N.B.: China is one of the main players in World Trade nowadays. How can there be a fair negotiation with them when China has essentially more economic power than any other player on the market?
Herve Moulin: Well, now we are talking here of the big issues of international trade for which, from the point of view of academic discussion of international trade, it has been very important to use the language, terminology and concepts of game theory to describe much more precisely and understand better the impact of certain policies and so forth. That has been a big progress on the academic side when it comes, however, to questions like the one you raised: that China has a very special role as both the biggest economic unit, but also the one — on which many other economies depend in interrelated way. Thus, there I think we reach a little bit the limit of what game theory plainly can do to help. Without any doubts, now we see what is going on, we see the way politicians are trying to deal with the first steps of what could become a big problem. So, let’s hope it is not going to become a geopolitical problem, you know as intense, as the Cold War has been at some points. However, I am afraid that the discussion of international trade is not at the moment really capable of raising at this level of market share. Because here the issue, that you have, is that you really have a number of players and then three or four very strong and very big ones around but no clear relationship between them in terms of a well-defined game and not even in the context of many International agencies. For that reasons, I think this is a good example where it is fair and decent to say: «Well, for now game theory is not going to be very painful immediately».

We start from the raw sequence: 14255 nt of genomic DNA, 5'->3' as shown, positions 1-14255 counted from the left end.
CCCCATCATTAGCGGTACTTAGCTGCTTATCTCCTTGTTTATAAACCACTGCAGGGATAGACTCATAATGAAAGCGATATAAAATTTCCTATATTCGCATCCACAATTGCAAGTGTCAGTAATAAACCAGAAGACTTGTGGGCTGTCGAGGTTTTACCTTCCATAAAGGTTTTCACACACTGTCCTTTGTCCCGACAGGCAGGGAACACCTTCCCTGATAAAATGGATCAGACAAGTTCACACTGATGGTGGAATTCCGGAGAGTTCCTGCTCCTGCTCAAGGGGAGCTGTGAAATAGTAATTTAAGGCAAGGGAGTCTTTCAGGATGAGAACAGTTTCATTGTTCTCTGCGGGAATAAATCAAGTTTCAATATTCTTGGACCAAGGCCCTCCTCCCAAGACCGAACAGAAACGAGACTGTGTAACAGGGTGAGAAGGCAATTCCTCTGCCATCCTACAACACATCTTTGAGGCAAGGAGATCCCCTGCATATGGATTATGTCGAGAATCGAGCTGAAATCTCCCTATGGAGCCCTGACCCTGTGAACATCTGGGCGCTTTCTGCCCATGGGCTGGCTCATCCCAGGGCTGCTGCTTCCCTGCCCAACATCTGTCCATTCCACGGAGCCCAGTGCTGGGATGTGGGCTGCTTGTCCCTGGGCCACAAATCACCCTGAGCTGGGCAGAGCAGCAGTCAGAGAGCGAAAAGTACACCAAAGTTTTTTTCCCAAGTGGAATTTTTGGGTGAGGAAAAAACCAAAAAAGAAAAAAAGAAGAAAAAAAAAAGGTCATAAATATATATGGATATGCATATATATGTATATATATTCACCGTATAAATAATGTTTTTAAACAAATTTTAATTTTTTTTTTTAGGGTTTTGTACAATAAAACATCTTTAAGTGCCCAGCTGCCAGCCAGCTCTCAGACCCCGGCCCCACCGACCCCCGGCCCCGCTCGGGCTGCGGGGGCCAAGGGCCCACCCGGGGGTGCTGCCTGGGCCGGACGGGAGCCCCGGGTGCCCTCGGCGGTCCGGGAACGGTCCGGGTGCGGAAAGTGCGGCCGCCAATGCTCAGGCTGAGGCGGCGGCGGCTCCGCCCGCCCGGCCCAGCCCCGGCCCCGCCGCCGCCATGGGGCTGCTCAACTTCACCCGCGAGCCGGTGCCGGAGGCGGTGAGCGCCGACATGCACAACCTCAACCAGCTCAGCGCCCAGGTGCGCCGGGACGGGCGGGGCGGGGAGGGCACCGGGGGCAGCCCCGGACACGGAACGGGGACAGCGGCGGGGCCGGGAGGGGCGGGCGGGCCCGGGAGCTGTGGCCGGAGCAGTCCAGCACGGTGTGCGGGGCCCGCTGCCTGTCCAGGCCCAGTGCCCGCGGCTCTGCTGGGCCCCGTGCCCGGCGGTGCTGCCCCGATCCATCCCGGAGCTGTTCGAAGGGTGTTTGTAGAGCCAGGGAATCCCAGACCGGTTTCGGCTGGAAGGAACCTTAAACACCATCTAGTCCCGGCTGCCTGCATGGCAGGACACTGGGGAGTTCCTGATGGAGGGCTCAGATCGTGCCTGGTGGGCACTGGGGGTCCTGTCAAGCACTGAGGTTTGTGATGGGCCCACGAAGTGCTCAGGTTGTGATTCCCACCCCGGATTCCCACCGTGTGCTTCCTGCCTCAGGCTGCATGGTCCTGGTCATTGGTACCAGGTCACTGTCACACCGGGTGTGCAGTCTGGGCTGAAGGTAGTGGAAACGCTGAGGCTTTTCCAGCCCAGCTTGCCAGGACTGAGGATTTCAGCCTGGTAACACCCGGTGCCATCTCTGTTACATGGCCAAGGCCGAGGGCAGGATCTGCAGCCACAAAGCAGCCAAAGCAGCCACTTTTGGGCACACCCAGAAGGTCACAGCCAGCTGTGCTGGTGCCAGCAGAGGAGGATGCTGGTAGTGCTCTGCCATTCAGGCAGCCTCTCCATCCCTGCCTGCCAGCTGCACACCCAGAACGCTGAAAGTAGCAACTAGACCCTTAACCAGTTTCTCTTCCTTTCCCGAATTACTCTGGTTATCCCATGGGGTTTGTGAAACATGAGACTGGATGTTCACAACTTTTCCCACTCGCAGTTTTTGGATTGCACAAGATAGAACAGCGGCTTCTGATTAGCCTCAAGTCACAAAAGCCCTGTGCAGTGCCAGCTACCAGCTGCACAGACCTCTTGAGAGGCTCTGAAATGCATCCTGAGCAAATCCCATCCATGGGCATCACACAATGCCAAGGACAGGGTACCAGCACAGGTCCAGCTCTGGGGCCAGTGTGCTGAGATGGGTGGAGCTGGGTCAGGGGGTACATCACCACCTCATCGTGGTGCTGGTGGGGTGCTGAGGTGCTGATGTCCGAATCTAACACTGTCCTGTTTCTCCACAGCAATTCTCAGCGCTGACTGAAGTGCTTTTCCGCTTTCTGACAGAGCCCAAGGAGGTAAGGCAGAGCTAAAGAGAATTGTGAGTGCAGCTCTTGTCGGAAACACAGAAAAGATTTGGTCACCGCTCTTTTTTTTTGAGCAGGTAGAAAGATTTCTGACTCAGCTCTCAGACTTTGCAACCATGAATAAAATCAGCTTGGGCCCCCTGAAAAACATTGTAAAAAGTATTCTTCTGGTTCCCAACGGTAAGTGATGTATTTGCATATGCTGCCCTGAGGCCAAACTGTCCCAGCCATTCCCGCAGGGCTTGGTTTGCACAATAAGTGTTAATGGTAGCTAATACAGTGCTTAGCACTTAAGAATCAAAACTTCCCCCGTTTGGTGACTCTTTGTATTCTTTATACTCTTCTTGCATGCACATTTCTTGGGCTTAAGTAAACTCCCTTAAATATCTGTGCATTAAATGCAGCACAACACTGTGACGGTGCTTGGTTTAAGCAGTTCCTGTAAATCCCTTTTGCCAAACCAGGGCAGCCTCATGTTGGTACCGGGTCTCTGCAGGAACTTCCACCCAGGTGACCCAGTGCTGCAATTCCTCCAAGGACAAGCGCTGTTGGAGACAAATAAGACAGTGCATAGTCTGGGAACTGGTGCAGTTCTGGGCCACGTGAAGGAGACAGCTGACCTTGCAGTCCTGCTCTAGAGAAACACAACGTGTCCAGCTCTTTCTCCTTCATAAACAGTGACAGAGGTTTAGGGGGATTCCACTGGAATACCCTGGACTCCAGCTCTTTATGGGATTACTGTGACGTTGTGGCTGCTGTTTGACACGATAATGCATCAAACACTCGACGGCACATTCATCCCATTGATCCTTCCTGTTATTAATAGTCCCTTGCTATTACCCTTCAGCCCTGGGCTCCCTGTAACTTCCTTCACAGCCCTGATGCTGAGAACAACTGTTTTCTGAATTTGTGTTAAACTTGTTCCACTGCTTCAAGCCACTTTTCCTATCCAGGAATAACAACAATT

Интервью взял: Андрей Надеинский
Транскрибатор: Екатерина Ярёменко
Редакторы: Мария Кучеренко, Валерия Кука, Элен Гаврилова